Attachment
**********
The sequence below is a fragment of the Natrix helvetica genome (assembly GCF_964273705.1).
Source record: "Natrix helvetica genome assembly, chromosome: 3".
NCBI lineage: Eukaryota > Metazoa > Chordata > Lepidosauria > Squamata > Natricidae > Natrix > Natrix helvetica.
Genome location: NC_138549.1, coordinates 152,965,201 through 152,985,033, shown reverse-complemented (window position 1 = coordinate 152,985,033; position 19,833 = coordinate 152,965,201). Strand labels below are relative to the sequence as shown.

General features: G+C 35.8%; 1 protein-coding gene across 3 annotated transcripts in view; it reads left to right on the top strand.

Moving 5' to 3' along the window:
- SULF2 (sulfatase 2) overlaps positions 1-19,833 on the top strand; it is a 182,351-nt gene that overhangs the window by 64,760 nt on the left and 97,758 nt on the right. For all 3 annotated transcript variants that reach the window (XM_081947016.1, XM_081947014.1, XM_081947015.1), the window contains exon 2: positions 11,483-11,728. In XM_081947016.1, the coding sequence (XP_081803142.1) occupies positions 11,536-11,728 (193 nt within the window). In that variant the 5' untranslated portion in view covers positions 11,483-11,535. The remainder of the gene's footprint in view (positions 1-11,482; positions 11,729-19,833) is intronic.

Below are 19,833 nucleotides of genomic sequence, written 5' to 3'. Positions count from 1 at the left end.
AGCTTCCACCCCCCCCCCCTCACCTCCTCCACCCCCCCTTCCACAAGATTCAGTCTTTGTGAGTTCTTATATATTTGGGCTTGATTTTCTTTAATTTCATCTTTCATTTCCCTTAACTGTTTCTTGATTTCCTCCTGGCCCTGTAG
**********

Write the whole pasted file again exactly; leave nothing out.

The sequence below is a fragment of the Natrix helvetica genome (assembly GCF_964273705.1).
Source record: "Natrix helvetica genome assembly, chromosome: 3".
NCBI lineage: Eukaryota > Metazoa > Chordata > Lepidosauria > Squamata > Natricidae > Natrix > Natrix helvetica.
Genome location: NC_138549.1, coordinates 152,965,201 through 152,985,033, shown reverse-complemented (window position 1 = coordinate 152,985,033; position 19,833 = coordinate 152,965,201). Strand labels below are relative to the sequence as shown.

General features: G+C 35.8%; 1 protein-coding gene across 3 annotated transcripts in view; it reads left to right on the top strand.

Moving 5' to 3' along the window:
- SULF2 (sulfatase 2) overlaps positions 1-19,833 on the top strand; it is a 182,351-nt gene that overhangs the window by 64,760 nt on the left and 97,758 nt on the right. For all 3 annotated transcript variants that reach the window (XM_081947016.1, XM_081947014.1, XM_081947015.1), the window contains exon 2: positions 11,483-11,728. In XM_081947016.1, the coding sequence (XP_081803142.1) occupies positions 11,536-11,728 (193 nt within the window). In that variant the 5' untranslated portion in view covers positions 11,483-11,535. The remainder of the gene's footprint in view (positions 1-11,482; positions 11,729-19,833) is intronic.

Below are 19,833 nucleotides of genomic sequence, written 5' to 3'. Positions count from 1 at the left end.
AGCTTCCACCCCCCCCCCCTCACCTCCTCCACCCCCCCTTCCACAAGATTCAGTCTTTGTGAGTTCTTATATATTTGGGCTTGATTTTCTTTAATTTCATCTTTCATTTCCCTTAACTGTTTCTTGATTTCCTCCTGGCCCTGTAG